If you start researching the intellectual movements of the first 30 years of the twentieth century, you will find that eugenics was extraordinarily popular on the left. I’ve been looking at Spanish feminists and co-operativists of the 1920s and 1930s, and they were all eugenicists. And so were their colleagues and friends in the rest of Europe and the US. Margaret Sanger was not an outlier. She was extremely typical.
The reason for eugenicism’s popularity among the leftist crowd of the early twentieth century is that these were the people who were absolutely convinced that their ideas were going to save the world. They were possessed by a missionary zeal. But what stood in their way was that the masses were completely uninterested in their ideas. There are only two conclusions you can draw when that happens: the ideas are no good or the masses are defective. And nobody likes abandoning their pet theories.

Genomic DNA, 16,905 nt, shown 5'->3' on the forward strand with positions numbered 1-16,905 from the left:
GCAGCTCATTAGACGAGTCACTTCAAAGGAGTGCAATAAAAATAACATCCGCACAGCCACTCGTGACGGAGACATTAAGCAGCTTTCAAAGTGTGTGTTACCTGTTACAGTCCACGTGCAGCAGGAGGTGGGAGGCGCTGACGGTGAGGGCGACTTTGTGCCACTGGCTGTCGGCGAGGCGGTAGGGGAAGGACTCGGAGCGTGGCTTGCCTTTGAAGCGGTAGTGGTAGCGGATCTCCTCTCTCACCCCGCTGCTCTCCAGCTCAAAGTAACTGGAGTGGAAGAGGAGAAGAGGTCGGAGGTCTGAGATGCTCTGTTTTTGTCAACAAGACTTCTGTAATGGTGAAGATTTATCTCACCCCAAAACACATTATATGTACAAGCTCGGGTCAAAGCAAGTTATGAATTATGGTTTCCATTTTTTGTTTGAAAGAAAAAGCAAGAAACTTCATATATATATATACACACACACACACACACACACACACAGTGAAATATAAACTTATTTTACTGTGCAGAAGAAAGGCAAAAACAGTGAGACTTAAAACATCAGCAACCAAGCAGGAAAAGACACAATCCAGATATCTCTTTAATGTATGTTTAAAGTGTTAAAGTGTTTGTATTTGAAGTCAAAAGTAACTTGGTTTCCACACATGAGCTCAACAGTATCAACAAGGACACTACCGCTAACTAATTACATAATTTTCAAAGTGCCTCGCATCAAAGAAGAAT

The rhetoric of the urgent need to eliminate the “inferior” masses that stood in the way of “superior” human beings changing things for the better had to be abandoned by the left once Hitler adopted it. But the sensibility that informed these beliefs never disappeared. A belief in dumb, unwashed masses that stand in the way of everything good because something is physically wrong with them is still an organizing principle on the left.